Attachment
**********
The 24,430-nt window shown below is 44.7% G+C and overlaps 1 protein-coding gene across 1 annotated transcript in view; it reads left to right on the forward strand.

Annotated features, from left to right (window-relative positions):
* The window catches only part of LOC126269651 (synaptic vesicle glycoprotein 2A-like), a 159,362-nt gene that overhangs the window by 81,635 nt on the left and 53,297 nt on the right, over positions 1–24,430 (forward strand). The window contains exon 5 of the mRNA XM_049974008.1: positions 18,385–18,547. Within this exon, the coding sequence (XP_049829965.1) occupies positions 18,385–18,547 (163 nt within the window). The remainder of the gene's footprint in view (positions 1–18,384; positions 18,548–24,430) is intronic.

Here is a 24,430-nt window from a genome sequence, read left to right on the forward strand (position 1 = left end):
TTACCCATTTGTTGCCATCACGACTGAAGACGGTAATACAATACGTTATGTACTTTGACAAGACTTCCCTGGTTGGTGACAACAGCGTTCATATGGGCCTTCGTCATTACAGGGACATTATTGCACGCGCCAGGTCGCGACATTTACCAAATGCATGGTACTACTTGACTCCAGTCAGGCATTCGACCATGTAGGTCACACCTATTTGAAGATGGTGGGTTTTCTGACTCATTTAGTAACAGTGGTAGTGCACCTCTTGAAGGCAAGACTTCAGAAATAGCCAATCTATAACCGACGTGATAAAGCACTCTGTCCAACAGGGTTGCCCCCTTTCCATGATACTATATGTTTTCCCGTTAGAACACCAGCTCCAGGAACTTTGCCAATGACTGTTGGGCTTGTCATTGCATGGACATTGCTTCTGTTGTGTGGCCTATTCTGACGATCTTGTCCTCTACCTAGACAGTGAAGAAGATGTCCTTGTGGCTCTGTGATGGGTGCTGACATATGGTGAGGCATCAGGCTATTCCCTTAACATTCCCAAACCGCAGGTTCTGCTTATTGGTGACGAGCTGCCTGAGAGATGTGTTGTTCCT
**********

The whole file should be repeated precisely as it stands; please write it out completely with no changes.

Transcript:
The 24,430-nt window shown below is 44.7% G+C and overlaps 1 protein-coding gene across 1 annotated transcript in view; it reads left to right on the forward strand.

Annotated features, from left to right (window-relative positions):
* The window catches only part of LOC126269651 (synaptic vesicle glycoprotein 2A-like), a 159,362-nt gene that overhangs the window by 81,635 nt on the left and 53,297 nt on the right, over positions 1–24,430 (forward strand). The window contains exon 5 of the mRNA XM_049974008.1: positions 18,385–18,547. Within this exon, the coding sequence (XP_049829965.1) occupies positions 18,385–18,547 (163 nt within the window). The remainder of the gene's footprint in view (positions 1–18,384; positions 18,548–24,430) is intronic.

Here is a 24,430-nt window from a genome sequence, read left to right on the forward strand (position 1 = left end):
TTACCCATTTGTTGCCATCACGACTGAAGACGGTAATACAATACGTTATGTACTTTGACAAGACTTCCCTGGTTGGTGACAACAGCGTTCATATGGGCCTTCGTCATTACAGGGACATTATTGCACGCGCCAGGTCGCGACATTTACCAAATGCATGGTACTACTTGACTCCAGTCAGGCATTCGACCATGTAGGTCACACCTATTTGAAGATGGTGGGTTTTCTGACTCATTTAGTAACAGTGGTAGTGCACCTCTTGAAGGCAAGACTTCAGAAATAGCCAATCTATAACCGACGTGATAAAGCACTCTGTCCAACAGGGTTGCCCCCTTTCCATGATACTATATGTTTTCCCGTTAGAACACCAGCTCCAGGAACTTTGCCAATGACTGTTGGGCTTGTCATTGCATGGACATTGCTTCTGTTGTGTGGCCTATTCTGACGATCTTGTCCTCTACCTAGACAGTGAAGAAGATGTCCTTGTGGCTCTGTGATGGGTGCTGACATATGGTGAGGCATCAGGCTATTCCCTTAACATTCCCAAACCGCAGGTTCTGCTTATTGGTGACGAGCTGCCTGAGAGATGTGTTGTTCCT